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The imperfect venue: Piano miking (Guest blog by Jim Kumorek)

I volunteer both in the band as well as on the audio team at Green Level Baptist Church (GLBC) in Cary, North Carolina. A few years before we started attending, GLBC added a contemporary service with a praise band as an alternative to their traditional service with choir and piano.

The previous sound recording equipment setup

It's a small venue, and designed in the days where a band would have never been thought of. The congregation was established in 1870 and the current sanctuary was built in 1907, over 100 years ago. Being of a smaller stature, and until recently a congregation with a very traditional approach, miking a band wasn't their priority. A PZM (also known as a boundary mic) was used on the floor near the drum kit to get some percussion into the two-track CD recording of the service, and a spare lavalier mic was taped under the piano lid to get some of its sound in there as well.

The piano can be a tricky instrument to mic, so experimenting with your sound equipment is key.The piano can be a tricky instrument to mic, so experimenting with your sound equipment is key.

Higher sound pressure levels (SPL) for music and the ability to capture multiple tracks via our recently added Allen and Heath Qu-32 digital audio recording device has caused us to improve our miking of these two instrument without going overboard on meeting our needs. We didn't want either the expense or complication of attaching a mic to every individual drum and cymbal.

Upgrading the gear

My experience to date with RØDE studio microphones has impressed me with the sonic performance, build quality and pricing, so they were my first consideration for investing in new equipment for improving our sound reinforcement and quality.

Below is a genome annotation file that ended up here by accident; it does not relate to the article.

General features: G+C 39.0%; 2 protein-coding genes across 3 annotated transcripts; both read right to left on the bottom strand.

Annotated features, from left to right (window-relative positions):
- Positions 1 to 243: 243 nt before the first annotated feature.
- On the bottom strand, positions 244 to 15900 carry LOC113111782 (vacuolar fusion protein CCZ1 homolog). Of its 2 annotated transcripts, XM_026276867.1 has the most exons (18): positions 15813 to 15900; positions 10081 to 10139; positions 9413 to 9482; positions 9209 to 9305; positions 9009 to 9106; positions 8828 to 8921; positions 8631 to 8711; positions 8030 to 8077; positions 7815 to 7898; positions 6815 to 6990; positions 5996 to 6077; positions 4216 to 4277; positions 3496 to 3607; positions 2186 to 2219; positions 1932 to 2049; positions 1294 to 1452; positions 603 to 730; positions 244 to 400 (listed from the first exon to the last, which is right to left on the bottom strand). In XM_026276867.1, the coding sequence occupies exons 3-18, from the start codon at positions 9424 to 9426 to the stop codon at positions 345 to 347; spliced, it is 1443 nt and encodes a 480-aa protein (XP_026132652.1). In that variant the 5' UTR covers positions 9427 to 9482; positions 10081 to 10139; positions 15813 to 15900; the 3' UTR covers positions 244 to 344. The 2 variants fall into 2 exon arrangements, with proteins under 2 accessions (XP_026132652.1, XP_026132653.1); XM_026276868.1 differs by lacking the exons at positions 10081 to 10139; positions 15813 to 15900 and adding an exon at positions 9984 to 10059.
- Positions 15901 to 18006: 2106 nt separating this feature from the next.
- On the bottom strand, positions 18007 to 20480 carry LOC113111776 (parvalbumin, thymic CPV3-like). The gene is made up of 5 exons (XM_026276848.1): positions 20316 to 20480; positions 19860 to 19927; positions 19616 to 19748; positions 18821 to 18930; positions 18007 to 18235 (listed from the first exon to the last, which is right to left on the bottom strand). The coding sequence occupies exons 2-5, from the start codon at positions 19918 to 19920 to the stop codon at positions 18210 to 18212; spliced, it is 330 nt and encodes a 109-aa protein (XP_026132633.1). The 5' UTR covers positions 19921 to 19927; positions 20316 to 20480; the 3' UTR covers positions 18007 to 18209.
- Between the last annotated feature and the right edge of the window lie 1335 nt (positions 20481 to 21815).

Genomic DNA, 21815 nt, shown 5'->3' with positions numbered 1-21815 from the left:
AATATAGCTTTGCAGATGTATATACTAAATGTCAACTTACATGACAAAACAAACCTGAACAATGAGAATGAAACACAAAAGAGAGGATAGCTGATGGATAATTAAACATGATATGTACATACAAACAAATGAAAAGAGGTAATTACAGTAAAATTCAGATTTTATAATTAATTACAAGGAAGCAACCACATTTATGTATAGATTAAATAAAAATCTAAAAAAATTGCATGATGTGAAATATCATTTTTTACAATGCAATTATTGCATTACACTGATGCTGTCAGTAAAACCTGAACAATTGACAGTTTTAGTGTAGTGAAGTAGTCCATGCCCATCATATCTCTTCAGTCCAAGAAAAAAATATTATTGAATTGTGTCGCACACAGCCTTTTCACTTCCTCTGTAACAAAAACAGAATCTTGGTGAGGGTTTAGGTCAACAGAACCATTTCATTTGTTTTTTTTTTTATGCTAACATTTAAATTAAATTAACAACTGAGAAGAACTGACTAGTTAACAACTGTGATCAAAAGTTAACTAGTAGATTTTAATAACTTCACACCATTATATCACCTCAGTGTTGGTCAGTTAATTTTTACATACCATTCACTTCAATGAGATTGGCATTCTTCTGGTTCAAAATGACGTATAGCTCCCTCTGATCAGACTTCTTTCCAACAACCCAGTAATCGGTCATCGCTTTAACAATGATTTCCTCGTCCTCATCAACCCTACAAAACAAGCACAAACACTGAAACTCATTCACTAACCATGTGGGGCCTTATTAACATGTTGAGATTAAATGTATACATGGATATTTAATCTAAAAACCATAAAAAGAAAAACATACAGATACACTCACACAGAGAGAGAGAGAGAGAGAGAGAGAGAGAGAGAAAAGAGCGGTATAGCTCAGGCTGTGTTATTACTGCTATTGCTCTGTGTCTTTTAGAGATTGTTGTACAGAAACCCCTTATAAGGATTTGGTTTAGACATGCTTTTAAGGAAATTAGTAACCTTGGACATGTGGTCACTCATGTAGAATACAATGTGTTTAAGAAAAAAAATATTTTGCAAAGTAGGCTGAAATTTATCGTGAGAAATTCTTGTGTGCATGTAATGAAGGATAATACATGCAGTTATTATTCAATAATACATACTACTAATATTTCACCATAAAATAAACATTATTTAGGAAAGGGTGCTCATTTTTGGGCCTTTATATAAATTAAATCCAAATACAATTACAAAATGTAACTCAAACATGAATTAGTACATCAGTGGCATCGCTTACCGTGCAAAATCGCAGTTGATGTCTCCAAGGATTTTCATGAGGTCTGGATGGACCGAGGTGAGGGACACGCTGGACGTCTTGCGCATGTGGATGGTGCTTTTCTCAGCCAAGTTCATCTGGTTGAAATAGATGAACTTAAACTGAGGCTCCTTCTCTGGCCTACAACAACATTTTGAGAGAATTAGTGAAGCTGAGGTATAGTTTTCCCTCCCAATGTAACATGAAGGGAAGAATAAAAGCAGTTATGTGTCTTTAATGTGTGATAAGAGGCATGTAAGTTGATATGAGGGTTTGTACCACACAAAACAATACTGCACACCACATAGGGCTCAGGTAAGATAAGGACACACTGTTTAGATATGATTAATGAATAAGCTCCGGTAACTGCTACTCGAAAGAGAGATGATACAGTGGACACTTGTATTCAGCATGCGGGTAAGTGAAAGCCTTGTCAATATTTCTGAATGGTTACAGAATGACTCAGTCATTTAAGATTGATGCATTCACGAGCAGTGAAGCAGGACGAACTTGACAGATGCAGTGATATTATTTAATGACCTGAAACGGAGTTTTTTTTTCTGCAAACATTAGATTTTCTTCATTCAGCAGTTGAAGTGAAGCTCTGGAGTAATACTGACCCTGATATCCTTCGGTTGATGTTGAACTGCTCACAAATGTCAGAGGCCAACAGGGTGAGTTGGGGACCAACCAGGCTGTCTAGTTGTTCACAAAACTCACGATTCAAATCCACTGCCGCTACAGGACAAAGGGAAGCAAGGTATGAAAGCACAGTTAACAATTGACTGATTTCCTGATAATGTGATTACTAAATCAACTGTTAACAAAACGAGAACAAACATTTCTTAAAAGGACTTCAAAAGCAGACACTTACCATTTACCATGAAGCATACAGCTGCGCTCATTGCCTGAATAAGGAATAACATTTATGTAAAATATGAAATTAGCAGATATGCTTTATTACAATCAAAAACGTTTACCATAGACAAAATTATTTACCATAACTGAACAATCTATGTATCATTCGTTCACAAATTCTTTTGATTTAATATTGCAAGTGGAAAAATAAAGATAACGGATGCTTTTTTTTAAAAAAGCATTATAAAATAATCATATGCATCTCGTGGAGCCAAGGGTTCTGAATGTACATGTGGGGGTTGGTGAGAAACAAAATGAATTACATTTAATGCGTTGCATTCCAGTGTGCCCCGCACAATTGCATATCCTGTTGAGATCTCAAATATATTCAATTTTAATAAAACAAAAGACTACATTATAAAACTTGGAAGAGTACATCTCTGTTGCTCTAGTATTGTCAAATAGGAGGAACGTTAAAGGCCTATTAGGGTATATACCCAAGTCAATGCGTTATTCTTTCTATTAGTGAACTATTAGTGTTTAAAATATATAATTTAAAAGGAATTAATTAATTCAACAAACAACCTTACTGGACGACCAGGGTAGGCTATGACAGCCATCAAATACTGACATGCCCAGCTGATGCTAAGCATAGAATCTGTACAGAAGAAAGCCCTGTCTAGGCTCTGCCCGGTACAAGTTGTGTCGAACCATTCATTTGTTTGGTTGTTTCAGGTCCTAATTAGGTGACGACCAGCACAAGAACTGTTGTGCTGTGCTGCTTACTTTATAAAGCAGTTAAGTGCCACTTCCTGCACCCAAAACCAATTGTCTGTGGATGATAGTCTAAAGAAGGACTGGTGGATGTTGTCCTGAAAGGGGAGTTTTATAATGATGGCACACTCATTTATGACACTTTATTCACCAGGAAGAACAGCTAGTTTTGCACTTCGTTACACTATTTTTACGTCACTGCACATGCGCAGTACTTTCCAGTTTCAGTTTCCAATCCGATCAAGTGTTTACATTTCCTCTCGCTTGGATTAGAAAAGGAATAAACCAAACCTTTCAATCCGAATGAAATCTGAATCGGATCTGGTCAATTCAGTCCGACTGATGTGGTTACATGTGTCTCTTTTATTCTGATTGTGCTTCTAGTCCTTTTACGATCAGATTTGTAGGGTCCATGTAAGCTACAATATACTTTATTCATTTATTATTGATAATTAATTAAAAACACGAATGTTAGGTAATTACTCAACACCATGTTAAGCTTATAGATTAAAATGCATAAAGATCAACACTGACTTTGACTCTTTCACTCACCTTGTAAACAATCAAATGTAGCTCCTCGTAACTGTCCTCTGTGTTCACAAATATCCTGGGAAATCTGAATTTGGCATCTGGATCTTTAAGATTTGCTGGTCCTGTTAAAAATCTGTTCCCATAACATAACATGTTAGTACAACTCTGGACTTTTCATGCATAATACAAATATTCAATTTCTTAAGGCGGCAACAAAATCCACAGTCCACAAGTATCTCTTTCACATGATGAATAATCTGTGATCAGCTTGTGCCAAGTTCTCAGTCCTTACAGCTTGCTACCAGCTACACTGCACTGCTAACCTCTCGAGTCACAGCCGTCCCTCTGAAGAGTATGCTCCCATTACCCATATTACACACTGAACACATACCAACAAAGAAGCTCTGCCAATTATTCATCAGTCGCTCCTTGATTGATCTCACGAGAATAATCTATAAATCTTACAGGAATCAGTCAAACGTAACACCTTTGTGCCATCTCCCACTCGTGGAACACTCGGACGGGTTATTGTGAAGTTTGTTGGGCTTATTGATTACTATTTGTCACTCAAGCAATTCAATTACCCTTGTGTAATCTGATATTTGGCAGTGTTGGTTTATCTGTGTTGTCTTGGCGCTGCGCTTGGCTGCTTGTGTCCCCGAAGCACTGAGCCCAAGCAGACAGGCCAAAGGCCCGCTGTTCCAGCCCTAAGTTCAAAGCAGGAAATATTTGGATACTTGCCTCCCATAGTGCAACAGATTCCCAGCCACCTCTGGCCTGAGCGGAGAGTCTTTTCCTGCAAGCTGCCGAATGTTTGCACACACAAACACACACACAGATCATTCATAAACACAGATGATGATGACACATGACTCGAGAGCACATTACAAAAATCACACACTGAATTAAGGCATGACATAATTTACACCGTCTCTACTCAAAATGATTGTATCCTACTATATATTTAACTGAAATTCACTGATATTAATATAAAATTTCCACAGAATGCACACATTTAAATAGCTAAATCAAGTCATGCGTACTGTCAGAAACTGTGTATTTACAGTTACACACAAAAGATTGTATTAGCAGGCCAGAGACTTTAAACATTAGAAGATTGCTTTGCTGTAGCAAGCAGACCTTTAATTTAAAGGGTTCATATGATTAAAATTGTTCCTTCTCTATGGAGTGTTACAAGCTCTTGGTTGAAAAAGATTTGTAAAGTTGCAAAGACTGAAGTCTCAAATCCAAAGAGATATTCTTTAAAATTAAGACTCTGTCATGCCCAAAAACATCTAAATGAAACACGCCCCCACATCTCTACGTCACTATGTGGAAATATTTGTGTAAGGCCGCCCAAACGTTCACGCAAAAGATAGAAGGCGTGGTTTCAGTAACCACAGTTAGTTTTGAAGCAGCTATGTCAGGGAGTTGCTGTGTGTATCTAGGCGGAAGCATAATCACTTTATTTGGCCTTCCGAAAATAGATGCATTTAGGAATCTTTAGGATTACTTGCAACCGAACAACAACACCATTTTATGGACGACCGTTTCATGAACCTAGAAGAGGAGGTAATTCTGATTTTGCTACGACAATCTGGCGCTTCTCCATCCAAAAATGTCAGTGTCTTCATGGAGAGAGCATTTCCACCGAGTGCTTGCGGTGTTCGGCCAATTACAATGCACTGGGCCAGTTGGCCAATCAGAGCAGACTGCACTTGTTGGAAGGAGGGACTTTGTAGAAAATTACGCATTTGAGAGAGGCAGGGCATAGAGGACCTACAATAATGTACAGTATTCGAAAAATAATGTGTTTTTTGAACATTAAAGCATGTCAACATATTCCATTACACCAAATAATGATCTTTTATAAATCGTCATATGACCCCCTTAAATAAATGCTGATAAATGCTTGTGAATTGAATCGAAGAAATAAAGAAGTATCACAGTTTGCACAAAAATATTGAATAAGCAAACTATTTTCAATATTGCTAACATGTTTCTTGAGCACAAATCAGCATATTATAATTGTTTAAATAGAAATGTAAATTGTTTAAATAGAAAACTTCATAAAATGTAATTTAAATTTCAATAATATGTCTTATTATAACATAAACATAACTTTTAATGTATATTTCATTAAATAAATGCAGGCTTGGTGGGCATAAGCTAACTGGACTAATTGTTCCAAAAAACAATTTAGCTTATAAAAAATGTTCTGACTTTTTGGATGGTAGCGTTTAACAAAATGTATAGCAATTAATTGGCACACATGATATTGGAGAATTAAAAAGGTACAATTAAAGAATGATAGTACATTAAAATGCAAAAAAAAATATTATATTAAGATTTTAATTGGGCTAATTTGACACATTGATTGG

My experience to date with RØDE studio microphones has impressed me with the sonic performance, build quality and pricing.

In our small sanctuary, we need to turn the platform from the contemporary service to the traditional service in less than an hour, which greatly limits how we can place the praise team's musicians. In fact, we can't be together as a group, and have to spread out between two locations.

The worship leader (with acoustic guitar), vocalists, electric guitar and keyboardist are placed up front on the platform, with the grand piano, drum kit and bass player wedged into the front-left corner of the seating area. There's pretty much no other place to put them in the room.

This is a less-than-optimal situation for a band, and certainly for a mic test. While a studio environment might give you 'better' results, few churches are ideal, so this, in my opinion, makes for a far more interesting evaluation - what works well in a downright awful miking environment?

I'd like to express my thanks to Roger Hobbs Jr and Joe D'Ambrosio, pianist and drummer at GLBC, for their assistance in this project. Both are talented musicians and it's a privilege to serve with them.

Let's start with the piano

As you can imagine, miking the piano next to an acoustic drum kit was going to be a challenge.The ad hoc technique of using a lav mic actually picked up more drum noise than piano!

Repositioning the instruments to improve separation is pretty much a non-starter in our venue. So, we needed to make the best of the situation and experiment with recording mic placement for the piano alone that would reduce drum spillover, while getting the best tone for the instrument.

Because of the proximity to the drums, we stayed with cardioid pickup patterns, and thus eliminated from consideration the more expensive models that have switchable polar patterns.

Quality microphones will give you the best dynamic range when it comes to recording the piano.Quality microphones will give you the best dynamic range when it comes to recording the piano.

Dual large-diaphragm RØDE NT1s